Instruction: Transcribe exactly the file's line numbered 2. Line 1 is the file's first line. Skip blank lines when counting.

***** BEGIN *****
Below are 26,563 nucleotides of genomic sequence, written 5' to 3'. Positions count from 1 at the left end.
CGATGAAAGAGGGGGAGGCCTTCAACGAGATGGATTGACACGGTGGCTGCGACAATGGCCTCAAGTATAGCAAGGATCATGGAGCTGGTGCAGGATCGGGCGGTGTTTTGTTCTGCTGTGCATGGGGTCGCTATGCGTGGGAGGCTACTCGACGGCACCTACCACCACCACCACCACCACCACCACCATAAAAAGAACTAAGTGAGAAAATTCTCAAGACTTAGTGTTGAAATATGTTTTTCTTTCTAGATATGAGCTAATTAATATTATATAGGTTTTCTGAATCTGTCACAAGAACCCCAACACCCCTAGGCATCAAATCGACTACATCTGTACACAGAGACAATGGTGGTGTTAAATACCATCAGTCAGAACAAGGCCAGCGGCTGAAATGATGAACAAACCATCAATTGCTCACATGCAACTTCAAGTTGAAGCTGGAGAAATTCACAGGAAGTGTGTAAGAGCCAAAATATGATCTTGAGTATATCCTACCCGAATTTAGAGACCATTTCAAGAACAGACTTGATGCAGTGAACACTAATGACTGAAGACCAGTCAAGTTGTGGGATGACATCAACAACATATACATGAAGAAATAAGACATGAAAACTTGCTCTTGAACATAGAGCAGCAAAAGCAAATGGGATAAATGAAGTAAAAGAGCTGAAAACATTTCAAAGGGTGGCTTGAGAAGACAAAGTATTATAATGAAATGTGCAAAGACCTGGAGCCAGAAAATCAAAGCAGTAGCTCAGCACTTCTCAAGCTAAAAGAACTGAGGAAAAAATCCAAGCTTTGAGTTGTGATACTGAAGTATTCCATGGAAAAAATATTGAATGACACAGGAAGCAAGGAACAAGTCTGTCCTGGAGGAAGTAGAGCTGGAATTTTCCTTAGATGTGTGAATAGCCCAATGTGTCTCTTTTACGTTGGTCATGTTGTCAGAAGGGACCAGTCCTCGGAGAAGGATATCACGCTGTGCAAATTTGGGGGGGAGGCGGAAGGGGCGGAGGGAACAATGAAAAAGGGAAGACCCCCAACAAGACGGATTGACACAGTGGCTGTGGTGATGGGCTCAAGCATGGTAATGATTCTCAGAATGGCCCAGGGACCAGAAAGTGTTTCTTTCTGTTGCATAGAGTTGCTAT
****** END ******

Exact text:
CGATGAAAGAGGGGGAGGCCTTCAACGAGATGGATTGACACGGTGGCTGCGACAATGGCCTCAAGTATAGCAAGGATCATGGAGCTGGTGCAGGATCGGGCGGTGTTTTGTTCTGCTGTGCATGGGGTCGCTATGCGTGGGAGGCTACTCGACGGCACCTACCACCACCACCACCACCACCACCACCATAAAAAGAACTAAGTGAGAAAATTCTCAAGACTTAGTGTTGAAATATGTTTTTCTTTCTAGATATGAGCTAATTAATATTATATAGGTTTTCTGAATCTGTCACAAGAACCCCAACACCCCTAGGCATCAAATCGACTACATCTGTACACAGAGACAATGGTGGTGTTAAATACCATCAGTCAGAACAAGGCCAGCGGCTGAAATGATGAACAAACCATCAATTGCTCACATGCAACTTCAAGTTGAAGCTGGAGAAATTCACAGGAAGTGTGTAAGAGCCAAAATATGATCTTGAGTATATCCTACCCGAATTTAGAGACCATTTCAAGAACAGACTTGATGCAGTGAACACTAATGACTGAAGACCAGTCAAGTTGTGGGATGACATCAACAACATATACATGAAGAAATAAGACATGAAAACTTGCTCTTGAACATAGAGCAGCAAAAGCAAATGGGATAAATGAAGTAAAAGAGCTGAAAACATTTCAAAGGGTGGCTTGAGAAGACAAAGTATTATAATGAAATGTGCAAAGACCTGGAGCCAGAAAATCAAAGCAGTAGCTCAGCACTTCTCAAGCTAAAAGAACTGAGGAAAAAATCCAAGCTTTGAGTTGTGATACTGAAGTATTCCATGGAAAAAATATTGAATGACACAGGAAGCAAGGAACAAGTCTGTCCTGGAGGAAGTAGAGCTGGAATTTTCCTTAGATGTGTGAATAGCCCAATGTGTCTCTTTTACGTTGGTCATGTTGTCAGAAGGGACCAGTCCTCGGAGAAGGATATCACGCTGTGCAAATTTGGGGGGGAGGCGGAAGGGGCGGAGGGAACAATGAAAAAGGGAAGACCCCCAACAAGACGGATTGACACAGTGGCTGTGGTGATGGGCTCAAGCATGGTAATGATTCTCAGAATGGCCCAGGGACCAGAAAGTGTTTCTTTCTGTTGCATAGAGTTGCTAT